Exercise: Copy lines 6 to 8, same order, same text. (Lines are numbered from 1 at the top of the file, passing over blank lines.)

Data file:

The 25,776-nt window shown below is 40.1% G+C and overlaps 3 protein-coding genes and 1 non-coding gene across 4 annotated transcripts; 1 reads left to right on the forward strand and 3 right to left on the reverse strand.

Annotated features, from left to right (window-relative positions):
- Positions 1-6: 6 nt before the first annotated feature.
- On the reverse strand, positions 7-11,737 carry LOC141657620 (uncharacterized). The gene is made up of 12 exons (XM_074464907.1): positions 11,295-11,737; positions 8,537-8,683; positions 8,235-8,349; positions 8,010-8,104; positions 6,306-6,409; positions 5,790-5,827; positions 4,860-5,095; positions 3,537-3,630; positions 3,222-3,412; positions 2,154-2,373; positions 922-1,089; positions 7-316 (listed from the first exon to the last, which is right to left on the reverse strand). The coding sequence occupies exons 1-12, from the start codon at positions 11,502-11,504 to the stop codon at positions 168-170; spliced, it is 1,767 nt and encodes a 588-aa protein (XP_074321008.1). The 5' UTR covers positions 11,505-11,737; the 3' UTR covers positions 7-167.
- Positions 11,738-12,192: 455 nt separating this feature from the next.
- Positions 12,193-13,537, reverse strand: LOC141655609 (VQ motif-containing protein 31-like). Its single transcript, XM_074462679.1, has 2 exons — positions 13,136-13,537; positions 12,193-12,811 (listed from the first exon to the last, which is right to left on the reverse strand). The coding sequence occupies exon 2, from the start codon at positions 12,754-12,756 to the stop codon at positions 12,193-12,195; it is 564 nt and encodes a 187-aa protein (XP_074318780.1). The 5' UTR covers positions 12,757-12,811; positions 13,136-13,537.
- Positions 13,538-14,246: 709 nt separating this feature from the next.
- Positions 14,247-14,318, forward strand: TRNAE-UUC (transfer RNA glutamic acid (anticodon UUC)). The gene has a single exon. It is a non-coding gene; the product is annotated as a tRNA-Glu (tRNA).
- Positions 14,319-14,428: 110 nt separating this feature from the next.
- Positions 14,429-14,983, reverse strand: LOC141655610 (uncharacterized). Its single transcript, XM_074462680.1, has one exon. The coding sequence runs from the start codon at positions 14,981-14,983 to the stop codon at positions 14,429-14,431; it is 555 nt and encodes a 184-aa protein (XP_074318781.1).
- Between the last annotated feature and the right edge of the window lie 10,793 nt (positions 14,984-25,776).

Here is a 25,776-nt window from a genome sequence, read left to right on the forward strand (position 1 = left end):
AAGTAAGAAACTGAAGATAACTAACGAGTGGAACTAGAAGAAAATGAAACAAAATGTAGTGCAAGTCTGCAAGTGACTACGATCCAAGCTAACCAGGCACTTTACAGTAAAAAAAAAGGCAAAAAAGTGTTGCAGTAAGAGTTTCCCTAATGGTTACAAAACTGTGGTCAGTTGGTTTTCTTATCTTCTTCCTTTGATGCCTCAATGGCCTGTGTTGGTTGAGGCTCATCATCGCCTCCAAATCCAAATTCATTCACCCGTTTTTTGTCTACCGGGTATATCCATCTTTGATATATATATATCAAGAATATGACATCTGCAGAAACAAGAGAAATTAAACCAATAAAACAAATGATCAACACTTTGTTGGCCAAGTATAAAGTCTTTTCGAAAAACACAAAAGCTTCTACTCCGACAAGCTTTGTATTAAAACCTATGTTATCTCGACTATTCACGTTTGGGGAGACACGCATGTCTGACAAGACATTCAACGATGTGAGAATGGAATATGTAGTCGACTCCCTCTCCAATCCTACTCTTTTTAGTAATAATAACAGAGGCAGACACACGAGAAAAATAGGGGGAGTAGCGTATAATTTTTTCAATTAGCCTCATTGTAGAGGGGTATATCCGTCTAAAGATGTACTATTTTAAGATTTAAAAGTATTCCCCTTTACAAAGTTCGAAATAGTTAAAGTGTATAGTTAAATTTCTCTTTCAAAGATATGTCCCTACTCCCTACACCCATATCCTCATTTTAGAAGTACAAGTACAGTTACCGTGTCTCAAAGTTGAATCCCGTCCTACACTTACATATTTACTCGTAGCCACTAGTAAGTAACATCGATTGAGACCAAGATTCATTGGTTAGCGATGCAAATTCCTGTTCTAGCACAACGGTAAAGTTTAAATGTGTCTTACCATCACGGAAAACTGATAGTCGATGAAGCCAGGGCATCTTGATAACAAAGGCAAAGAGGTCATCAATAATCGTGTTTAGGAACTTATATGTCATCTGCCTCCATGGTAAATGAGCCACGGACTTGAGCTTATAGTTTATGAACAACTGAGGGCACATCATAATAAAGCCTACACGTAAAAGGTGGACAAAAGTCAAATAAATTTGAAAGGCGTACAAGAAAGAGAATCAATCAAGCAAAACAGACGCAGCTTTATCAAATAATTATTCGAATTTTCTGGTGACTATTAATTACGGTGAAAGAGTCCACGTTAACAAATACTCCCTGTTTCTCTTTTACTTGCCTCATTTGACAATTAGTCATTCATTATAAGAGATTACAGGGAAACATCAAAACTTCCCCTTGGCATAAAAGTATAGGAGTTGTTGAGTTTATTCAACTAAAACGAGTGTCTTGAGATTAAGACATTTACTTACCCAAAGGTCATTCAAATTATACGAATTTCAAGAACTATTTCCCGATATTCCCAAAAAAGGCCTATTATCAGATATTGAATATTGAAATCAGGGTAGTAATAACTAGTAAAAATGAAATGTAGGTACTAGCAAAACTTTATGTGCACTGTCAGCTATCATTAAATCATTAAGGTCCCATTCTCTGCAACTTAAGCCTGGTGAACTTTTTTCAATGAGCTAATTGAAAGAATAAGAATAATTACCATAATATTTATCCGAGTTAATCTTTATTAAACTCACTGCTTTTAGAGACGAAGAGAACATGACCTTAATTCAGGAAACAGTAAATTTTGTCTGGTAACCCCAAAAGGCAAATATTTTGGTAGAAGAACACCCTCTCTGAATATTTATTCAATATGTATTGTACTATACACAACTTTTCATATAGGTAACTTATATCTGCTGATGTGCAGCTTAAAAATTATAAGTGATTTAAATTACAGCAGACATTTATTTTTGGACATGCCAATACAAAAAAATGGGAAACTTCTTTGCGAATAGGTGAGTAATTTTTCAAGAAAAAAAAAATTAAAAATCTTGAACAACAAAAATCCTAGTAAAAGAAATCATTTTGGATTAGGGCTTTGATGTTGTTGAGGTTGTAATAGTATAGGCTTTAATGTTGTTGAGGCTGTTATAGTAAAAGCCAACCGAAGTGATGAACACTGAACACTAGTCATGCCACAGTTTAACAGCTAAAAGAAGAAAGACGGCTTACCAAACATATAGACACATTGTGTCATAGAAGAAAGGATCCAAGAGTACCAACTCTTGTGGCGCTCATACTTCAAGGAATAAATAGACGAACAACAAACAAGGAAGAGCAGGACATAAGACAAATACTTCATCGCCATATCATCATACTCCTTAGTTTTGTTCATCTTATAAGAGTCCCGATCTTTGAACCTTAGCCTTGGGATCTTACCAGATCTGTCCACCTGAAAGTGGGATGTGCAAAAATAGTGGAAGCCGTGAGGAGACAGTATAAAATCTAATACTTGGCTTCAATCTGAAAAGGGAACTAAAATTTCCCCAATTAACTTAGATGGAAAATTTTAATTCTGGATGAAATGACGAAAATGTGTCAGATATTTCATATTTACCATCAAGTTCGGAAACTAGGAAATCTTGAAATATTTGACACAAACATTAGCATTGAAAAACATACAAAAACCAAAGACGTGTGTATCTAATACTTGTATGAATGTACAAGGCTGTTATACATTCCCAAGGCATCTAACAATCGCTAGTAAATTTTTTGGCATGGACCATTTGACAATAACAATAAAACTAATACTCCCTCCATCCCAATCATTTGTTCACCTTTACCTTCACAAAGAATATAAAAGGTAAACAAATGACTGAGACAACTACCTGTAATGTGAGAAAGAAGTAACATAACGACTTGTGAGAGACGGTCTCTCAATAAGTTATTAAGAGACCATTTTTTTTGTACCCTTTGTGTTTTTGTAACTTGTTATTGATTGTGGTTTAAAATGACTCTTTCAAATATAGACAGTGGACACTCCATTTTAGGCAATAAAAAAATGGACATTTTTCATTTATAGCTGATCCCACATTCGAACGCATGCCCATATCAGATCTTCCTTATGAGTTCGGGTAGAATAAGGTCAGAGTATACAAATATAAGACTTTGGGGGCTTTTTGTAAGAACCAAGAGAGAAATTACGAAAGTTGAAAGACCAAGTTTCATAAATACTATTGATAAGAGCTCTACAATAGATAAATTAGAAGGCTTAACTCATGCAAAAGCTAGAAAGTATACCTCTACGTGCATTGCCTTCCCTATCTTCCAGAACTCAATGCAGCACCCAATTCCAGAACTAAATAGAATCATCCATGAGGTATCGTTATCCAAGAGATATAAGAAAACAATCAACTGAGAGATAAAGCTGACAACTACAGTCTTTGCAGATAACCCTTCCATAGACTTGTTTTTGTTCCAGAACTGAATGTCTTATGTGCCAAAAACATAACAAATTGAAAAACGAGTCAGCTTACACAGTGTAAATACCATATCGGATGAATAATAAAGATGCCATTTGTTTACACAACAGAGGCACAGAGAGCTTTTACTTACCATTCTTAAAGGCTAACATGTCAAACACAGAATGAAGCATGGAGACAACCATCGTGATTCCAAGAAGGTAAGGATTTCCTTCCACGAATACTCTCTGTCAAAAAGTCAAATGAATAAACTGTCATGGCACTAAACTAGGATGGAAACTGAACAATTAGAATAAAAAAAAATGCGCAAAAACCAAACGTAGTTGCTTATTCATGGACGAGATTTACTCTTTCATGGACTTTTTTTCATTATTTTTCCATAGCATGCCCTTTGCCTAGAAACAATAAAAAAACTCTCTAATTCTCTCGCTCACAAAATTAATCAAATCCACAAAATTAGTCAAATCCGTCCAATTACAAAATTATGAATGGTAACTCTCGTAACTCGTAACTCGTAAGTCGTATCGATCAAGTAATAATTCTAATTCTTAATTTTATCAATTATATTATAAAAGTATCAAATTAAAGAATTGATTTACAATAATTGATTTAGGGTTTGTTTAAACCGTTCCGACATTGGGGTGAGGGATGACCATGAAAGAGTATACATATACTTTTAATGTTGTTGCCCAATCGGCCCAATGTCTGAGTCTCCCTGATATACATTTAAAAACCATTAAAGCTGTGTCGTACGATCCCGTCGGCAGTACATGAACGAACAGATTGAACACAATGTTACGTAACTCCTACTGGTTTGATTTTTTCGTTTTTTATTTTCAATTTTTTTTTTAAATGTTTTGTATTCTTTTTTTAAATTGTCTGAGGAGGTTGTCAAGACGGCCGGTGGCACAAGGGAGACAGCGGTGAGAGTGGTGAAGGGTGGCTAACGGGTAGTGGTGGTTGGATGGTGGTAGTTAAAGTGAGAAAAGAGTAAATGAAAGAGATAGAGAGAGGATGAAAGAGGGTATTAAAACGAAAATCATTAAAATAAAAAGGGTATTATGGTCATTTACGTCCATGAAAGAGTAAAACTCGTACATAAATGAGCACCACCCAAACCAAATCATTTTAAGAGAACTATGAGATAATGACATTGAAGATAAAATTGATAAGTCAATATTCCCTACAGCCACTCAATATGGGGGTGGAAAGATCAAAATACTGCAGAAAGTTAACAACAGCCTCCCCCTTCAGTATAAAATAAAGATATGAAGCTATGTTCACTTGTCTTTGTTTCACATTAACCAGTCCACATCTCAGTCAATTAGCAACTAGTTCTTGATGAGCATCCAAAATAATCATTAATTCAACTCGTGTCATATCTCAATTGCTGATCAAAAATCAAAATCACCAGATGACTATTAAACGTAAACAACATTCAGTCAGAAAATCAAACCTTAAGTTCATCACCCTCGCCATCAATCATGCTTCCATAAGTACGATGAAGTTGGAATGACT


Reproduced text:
- Positions 12,193-13,537, reverse strand: LOC141655609 (VQ motif-containing protein 31-like). Its single transcript, XM_074462679.1, has 2 exons — positions 13,136-13,537; positions 12,193-12,811 (listed from the first exon to the last, which is right to left on the reverse strand). The coding sequence occupies exon 2, from the start codon at positions 12,754-12,756 to the stop codon at positions 12,193-12,195; it is 564 nt and encodes a 187-aa protein (XP_074318780.1). The 5' UTR covers positions 12,757-12,811; positions 13,136-13,537.
- Positions 13,538-14,246: 709 nt separating this feature from the next.
- Positions 14,247-14,318, forward strand: TRNAE-UUC (transfer RNA glutamic acid (anticodon UUC)). The gene has a single exon. It is a non-coding gene; the product is annotated as a tRNA-Glu (tRNA).